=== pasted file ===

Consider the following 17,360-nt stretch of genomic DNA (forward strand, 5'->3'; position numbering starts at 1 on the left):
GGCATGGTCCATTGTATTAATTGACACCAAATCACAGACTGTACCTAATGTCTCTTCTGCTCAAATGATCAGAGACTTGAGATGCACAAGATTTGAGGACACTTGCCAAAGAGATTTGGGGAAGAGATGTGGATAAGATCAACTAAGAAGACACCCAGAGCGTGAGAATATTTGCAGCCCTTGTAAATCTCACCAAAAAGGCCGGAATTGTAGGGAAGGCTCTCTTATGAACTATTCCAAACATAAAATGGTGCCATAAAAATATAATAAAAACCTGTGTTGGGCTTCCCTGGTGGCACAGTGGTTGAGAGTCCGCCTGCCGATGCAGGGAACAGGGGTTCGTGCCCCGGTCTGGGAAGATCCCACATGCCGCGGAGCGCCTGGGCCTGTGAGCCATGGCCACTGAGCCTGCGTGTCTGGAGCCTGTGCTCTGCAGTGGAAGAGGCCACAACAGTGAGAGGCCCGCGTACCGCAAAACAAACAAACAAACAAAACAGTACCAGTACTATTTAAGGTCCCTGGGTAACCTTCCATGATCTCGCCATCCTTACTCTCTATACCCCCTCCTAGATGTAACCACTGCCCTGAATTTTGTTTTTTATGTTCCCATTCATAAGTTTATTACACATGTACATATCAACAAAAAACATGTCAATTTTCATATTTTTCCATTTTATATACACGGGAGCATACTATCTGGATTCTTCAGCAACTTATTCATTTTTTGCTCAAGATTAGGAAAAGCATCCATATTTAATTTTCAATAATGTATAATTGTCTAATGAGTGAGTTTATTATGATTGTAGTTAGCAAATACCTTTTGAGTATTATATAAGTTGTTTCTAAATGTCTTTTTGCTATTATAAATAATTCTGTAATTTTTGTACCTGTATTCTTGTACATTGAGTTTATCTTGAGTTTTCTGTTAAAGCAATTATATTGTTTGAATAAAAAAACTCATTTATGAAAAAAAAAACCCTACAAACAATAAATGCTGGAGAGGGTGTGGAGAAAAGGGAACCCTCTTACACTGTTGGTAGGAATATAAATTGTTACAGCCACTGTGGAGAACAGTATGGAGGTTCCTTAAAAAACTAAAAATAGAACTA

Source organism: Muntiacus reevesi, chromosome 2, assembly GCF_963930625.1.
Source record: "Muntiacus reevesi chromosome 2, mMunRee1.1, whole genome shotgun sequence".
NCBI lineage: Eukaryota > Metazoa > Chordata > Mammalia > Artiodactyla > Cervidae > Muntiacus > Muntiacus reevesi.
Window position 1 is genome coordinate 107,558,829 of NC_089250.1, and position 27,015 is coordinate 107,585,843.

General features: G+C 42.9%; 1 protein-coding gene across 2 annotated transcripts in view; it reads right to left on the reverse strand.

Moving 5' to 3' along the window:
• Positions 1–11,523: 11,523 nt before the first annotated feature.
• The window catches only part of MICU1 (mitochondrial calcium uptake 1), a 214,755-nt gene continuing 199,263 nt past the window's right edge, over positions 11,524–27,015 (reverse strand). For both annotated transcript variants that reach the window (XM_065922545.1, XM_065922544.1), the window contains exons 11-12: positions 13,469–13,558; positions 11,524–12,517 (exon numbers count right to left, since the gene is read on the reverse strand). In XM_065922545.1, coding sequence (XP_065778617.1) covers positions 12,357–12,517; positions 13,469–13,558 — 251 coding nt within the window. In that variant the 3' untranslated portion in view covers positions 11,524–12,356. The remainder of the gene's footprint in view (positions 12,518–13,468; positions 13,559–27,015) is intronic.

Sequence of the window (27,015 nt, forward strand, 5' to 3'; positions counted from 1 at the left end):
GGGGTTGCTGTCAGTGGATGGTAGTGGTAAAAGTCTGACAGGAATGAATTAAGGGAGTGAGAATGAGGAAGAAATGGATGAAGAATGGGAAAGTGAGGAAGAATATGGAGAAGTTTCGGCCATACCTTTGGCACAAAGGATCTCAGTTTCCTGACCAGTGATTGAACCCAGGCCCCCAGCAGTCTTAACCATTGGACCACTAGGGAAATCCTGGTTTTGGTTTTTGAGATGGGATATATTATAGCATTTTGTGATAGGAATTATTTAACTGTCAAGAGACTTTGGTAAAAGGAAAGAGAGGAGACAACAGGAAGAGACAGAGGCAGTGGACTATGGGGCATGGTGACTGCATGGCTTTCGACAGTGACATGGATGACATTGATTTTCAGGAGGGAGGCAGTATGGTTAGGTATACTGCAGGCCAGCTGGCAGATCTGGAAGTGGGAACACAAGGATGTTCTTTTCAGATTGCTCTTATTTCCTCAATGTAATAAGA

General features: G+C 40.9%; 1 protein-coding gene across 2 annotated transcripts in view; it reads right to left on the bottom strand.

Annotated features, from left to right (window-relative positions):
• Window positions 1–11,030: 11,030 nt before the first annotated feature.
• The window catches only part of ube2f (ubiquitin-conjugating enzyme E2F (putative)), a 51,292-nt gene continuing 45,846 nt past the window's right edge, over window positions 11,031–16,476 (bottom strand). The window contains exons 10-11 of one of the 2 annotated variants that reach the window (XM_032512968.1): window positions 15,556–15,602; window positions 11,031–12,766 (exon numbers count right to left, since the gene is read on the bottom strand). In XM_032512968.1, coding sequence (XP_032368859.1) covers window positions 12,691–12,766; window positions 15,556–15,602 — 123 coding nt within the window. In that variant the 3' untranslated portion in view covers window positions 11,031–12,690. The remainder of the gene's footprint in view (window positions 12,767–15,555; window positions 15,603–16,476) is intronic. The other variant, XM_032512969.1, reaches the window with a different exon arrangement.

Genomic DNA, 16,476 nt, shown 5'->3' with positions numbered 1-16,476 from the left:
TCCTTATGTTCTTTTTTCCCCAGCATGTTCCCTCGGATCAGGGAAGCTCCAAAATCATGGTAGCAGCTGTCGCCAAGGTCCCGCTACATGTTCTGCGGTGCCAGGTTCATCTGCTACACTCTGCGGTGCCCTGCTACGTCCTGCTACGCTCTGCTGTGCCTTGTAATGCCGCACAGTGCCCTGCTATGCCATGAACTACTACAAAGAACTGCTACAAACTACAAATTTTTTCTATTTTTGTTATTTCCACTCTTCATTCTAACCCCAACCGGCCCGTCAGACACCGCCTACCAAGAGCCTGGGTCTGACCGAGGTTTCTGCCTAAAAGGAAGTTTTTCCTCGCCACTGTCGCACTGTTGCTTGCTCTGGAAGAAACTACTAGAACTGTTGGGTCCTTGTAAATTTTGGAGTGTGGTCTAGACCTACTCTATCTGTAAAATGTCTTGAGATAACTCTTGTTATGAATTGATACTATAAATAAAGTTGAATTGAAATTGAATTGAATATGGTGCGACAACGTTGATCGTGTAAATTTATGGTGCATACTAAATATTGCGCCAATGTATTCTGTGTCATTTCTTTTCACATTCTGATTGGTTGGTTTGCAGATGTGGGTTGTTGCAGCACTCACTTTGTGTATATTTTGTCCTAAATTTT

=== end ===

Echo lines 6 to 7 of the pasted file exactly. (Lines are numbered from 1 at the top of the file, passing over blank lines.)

Window position 1 is genome coordinate 107,558,829 of NC_089250.1, and position 27,015 is coordinate 107,585,843.

General features: G+C 42.9%; 1 protein-coding gene across 2 annotated transcripts in view; it reads right to left on the reverse strand.